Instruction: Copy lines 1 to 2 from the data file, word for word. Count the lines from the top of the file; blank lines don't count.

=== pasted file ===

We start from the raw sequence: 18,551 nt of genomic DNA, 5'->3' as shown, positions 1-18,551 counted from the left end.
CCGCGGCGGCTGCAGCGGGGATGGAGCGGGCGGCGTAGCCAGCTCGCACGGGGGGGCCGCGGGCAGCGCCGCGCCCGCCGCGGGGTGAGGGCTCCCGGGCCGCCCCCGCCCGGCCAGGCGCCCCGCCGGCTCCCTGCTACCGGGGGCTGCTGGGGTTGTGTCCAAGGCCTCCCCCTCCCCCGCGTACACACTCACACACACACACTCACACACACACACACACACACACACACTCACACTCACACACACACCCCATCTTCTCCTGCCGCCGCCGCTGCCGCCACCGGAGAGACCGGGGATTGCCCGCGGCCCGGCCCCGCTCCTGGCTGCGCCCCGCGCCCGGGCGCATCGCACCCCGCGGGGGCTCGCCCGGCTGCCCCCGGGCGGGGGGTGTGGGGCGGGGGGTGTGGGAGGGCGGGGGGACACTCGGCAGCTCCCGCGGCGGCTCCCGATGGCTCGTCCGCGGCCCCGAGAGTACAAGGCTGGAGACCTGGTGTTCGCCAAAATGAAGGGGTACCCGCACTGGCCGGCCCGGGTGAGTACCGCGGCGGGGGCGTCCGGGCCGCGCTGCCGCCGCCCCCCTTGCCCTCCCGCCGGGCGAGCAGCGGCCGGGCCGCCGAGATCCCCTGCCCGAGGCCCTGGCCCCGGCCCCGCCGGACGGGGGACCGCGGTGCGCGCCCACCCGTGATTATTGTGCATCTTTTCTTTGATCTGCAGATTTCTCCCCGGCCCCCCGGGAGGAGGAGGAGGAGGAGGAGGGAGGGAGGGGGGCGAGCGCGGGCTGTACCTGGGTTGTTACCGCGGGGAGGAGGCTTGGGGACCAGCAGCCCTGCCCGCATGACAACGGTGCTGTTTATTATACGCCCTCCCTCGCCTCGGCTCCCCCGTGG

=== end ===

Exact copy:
We start from the raw sequence: 18,551 nt of genomic DNA, 5'->3' as shown, positions 1-18,551 counted from the left end.
CCGCGGCGGCTGCAGCGGGGATGGAGCGGGCGGCGTAGCCAGCTCGCACGGGGGGGCCGCGGGCAGCGCCGCGCCCGCCGCGGGGTGAGGGCTCCCGGGCCGCCCCCGCCCGGCCAGGCGCCCCGCCGGCTCCCTGCTACCGGGGGCTGCTGGGGTTGTGTCCAAGGCCTCCCCCTCCCCCGCGTACACACTCACACACACACACTCACACACACACACACACACACACACACTCACACTCACACACACACCCCATCTTCTCCTGCCGCCGCCGCTGCCGCCACCGGAGAGACCGGGGATTGCCCGCGGCCCGGCCCCGCTCCTGGCTGCGCCCCGCGCCCGGGCGCATCGCACCCCGCGGGGGCTCGCCCGGCTGCCCCCGGGCGGGGGGTGTGGGGCGGGGGGTGTGGGAGGGCGGGGGGACACTCGGCAGCTCCCGCGGCGGCTCCCGATGGCTCGTCCGCGGCCCCGAGAGTACAAGGCTGGAGACCTGGTGTTCGCCAAAATGAAGGGGTACCCGCACTGGCCGGCCCGGGTGAGTACCGCGGCGGGGGCGTCCGGGCCGCGCTGCCGCCGCCCCCCTTGCCCTCCCGCCGGGCGAGCAGCGGCCGGGCCGCCGAGATCCCCTGCCCGAGGCCCTGGCCCCGGCCCCGCCGGACGGGGGACCGCGGTGCGCGCCCACCCGTGATTATTGTGCATCTTTTCTTTGATCTGCAGATTTCTCCCCGGCCCCCCGGGAGGAGGAGGAGGAGGAGGAGGGAGGGAGGGGGGCGAGCGCGGGCTGTACCTGGGTTGTTACCGCGGGGAGGAGGCTTGGGGACCAGCAGCCCTGCCCGCATGACAACGGTGCTGTTTATTATACGCCCTCCCTCGCCTCGGCTCCCCCGTGG